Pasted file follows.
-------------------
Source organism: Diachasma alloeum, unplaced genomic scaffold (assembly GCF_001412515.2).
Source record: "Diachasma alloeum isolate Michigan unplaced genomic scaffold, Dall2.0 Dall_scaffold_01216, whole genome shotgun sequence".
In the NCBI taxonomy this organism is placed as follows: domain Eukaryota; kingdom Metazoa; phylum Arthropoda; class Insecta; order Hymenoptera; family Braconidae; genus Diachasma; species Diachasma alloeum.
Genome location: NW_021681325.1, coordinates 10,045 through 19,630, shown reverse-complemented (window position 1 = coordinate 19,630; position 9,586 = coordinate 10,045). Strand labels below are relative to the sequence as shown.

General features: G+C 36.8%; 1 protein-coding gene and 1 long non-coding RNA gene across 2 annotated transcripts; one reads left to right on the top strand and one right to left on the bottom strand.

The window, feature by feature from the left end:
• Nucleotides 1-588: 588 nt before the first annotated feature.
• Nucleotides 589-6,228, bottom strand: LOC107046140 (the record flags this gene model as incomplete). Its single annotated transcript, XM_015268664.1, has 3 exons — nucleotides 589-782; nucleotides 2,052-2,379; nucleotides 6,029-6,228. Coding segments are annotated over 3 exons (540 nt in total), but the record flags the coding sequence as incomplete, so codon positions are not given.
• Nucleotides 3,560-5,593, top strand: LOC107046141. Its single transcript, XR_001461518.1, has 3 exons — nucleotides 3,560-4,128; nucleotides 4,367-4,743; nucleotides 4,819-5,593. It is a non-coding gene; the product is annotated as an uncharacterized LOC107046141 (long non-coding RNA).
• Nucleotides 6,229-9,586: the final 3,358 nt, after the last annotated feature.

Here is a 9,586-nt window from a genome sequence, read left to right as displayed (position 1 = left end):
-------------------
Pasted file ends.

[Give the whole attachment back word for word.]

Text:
Source organism: Diachasma alloeum, unplaced genomic scaffold (assembly GCF_001412515.2).
Source record: "Diachasma alloeum isolate Michigan unplaced genomic scaffold, Dall2.0 Dall_scaffold_01216, whole genome shotgun sequence".
In the NCBI taxonomy this organism is placed as follows: domain Eukaryota; kingdom Metazoa; phylum Arthropoda; class Insecta; order Hymenoptera; family Braconidae; genus Diachasma; species Diachasma alloeum.
Genome location: NW_021681325.1, coordinates 10,045 through 19,630, shown reverse-complemented (window position 1 = coordinate 19,630; position 9,586 = coordinate 10,045). Strand labels below are relative to the sequence as shown.

General features: G+C 36.8%; 1 protein-coding gene and 1 long non-coding RNA gene across 2 annotated transcripts; one reads left to right on the top strand and one right to left on the bottom strand.

The window, feature by feature from the left end:
• Nucleotides 1-588: 588 nt before the first annotated feature.
• Nucleotides 589-6,228, bottom strand: LOC107046140 (the record flags this gene model as incomplete). Its single annotated transcript, XM_015268664.1, has 3 exons — nucleotides 589-782; nucleotides 2,052-2,379; nucleotides 6,029-6,228. Coding segments are annotated over 3 exons (540 nt in total), but the record flags the coding sequence as incomplete, so codon positions are not given.
• Nucleotides 3,560-5,593, top strand: LOC107046141. Its single transcript, XR_001461518.1, has 3 exons — nucleotides 3,560-4,128; nucleotides 4,367-4,743; nucleotides 4,819-5,593. It is a non-coding gene; the product is annotated as an uncharacterized LOC107046141 (long non-coding RNA).
• Nucleotides 6,229-9,586: the final 3,358 nt, after the last annotated feature.

Here is a 9,586-nt window from a genome sequence, read left to right as displayed (position 1 = left end):